If anyone knows how to crash an event the right way, it’s the Obamas!
We can never get enough of former President and first time Emmy nominee Barack Obama or his lovely wife and our eternal First Lady Michelle Obama! The power couple surprised attendees at the premiere of their Netflix documentary “Descendant” on August 5 at the Martha’s Vineyard Black Film Festival.
Also in attendance were Michelle Obama, the film’s executive producer Ahmir “Questlove” Thompson, and director Margaret Brown. The group caught the crowd off guard and their presence was more than welcome as spectators cheered, shouted and even shed a few tears.
This highly anticipated film is the 10th film or series that Netflix and Participant have collaborated on, including “American Factory.” with Upper Ground.
According to Netflix, Descendant follows the members of Africatown, a small community in Alabama, who are descendants of the humans illegally transported on the last known slave ship from Africa to the US. The documentary feature film, backed by Higher Ground Productions from the Obamas, won the Special Jury Award for Creative Vision at Sundance in January and opened the week-long film festival on Martha’s Vineyard in Dukes County, Massachusetts.
After the crowd calmed down, Michelle Obama stepped up to the microphone to say a few words: “He spoke to us right away, so we wanted to make sure we were here to show our support for everyone involved.” She then went on to explain that the film is a reminder of the importance of sharing personal and community history with younger generations.
“What Descendant reminds us of is that we have to tell our stories to our young people,” said Michelle. “It has to be us. We cannot continue that tradition of shutting up our pain. Because what this film shows us is that our stories are the power that makes us see.”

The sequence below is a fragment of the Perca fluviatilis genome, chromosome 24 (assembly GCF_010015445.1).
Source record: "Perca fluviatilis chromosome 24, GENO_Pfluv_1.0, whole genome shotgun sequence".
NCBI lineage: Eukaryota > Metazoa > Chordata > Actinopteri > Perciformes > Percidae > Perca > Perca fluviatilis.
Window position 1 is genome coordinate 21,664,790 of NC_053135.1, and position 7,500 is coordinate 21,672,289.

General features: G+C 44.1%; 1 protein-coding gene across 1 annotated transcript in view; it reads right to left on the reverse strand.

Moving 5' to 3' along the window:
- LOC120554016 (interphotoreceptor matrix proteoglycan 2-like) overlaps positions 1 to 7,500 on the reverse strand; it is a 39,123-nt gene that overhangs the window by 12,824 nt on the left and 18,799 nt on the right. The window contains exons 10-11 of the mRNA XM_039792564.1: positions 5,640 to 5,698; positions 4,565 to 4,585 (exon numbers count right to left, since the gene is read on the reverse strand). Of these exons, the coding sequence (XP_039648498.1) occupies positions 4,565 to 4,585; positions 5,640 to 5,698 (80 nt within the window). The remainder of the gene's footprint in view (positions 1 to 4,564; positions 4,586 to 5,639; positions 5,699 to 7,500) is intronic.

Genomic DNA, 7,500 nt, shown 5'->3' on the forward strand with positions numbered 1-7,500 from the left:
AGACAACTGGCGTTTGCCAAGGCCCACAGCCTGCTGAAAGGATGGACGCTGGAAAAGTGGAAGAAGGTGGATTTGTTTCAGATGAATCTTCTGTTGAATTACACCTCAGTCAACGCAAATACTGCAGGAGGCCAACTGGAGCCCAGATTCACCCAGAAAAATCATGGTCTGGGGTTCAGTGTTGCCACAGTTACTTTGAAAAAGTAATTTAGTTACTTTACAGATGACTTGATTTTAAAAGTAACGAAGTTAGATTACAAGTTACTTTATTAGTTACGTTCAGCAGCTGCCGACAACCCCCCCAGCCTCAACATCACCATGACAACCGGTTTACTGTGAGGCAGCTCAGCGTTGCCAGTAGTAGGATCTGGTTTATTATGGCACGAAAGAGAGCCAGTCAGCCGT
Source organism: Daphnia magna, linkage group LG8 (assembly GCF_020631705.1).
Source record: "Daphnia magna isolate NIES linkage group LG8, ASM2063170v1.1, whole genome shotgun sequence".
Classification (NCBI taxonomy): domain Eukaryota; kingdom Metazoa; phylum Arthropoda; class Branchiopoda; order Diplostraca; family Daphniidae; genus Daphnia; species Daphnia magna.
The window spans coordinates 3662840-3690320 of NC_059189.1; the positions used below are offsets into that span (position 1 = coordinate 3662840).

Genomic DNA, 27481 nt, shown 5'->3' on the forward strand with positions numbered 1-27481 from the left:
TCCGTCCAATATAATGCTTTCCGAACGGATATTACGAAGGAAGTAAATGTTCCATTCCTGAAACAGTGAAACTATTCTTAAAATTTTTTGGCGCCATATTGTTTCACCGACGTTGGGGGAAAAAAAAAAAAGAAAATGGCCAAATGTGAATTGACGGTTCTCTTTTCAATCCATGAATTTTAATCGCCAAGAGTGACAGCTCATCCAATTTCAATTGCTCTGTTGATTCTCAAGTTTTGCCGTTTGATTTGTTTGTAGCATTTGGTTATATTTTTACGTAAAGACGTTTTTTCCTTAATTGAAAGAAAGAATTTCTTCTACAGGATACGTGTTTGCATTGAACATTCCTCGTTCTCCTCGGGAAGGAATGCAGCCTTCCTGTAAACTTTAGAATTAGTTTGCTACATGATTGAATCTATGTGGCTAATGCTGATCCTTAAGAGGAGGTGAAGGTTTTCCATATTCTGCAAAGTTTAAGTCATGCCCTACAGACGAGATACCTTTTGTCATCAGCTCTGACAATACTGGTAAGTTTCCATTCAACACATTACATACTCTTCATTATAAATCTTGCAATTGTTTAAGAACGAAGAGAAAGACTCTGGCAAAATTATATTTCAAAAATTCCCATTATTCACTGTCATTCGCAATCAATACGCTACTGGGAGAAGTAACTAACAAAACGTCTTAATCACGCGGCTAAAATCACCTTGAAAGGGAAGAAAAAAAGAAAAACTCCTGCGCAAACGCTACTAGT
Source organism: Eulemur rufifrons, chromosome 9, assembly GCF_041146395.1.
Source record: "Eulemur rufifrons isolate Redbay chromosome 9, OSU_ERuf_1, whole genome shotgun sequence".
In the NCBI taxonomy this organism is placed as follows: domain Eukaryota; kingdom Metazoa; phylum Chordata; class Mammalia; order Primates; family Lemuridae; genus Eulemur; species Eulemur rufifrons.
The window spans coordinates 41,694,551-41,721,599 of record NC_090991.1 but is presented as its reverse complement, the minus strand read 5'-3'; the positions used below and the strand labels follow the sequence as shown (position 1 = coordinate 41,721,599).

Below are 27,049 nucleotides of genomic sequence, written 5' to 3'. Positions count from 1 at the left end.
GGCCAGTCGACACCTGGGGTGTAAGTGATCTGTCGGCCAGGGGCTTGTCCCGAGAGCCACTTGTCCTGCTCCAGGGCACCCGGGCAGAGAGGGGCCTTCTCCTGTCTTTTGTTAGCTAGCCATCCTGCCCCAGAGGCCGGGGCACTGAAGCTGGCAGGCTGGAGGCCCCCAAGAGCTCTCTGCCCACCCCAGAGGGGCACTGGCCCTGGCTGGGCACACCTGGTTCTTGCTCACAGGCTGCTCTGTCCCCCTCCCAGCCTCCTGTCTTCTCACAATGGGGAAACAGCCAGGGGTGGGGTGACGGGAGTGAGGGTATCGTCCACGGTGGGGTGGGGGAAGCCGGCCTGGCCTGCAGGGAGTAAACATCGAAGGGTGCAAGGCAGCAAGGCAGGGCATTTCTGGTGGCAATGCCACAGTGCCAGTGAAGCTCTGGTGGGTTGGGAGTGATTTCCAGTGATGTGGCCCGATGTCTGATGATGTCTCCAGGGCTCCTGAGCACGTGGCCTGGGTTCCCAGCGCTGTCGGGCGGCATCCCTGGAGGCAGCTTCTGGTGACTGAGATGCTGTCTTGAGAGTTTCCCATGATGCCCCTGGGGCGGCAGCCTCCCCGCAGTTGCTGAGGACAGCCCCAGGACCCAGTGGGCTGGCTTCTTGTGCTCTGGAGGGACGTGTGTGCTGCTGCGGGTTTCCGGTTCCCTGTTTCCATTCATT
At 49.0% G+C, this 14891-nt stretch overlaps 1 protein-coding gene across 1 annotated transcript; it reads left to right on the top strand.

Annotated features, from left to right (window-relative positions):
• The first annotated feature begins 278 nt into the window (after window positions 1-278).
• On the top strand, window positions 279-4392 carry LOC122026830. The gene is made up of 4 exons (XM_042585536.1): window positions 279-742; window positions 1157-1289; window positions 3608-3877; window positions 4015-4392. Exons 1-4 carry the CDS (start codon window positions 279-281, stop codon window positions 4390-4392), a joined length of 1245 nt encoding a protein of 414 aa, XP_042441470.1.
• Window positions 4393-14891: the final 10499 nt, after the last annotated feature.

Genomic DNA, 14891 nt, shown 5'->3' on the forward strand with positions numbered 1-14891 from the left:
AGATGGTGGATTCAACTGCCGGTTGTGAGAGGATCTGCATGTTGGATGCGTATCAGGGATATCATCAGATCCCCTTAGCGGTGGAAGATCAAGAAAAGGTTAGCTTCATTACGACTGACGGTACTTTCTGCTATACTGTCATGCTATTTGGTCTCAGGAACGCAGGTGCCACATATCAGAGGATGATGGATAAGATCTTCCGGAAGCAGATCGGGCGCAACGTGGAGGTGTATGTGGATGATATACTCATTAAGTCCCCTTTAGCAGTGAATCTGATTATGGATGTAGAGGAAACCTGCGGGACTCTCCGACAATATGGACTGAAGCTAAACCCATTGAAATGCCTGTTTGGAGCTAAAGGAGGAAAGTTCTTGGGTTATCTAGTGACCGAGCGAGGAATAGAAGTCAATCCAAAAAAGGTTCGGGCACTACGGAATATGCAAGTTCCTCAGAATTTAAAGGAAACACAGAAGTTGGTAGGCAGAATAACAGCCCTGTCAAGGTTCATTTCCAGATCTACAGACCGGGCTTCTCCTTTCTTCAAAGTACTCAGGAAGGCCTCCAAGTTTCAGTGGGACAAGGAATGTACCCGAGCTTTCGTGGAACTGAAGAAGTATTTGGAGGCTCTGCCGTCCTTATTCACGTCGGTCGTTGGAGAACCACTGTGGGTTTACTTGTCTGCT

Mrs. Obama also took some shots at social media users and their current ways.
“We need to encourage our young people to reach out to our elders who already exist,” he said. “Instead of taking photos of your food, how about talking to grandma or great-grandma and asking them some of those questions?”
Barack then stepped up to the microphone and thanked Netflix, the project team, and the festival’s founders, Floyd and Stephanie Rance. He told the crowd: “For the people of Africatown, this represented a story of extraordinary pain and hardship, but also a story of strength, resilience and overcoming.”
“It’s one of the powers of this festival, and the work the Rances have done is to bring to light stories that have too often been lost to time. Because we believe that everyone’s stories matter. Everyone has a sacred story that motivates us, moves us. It is not just a matter of nostalgia, it propels us towards the present and the future”.
The room was filled with black excellence! Also in attendance were Stacey Abrams, the Rev. Al Sharpton and former Atlanta Mayor Kesha Lance Bottoms.
The Martha’s Vineyard African American Film Festival will take place from August 5-13.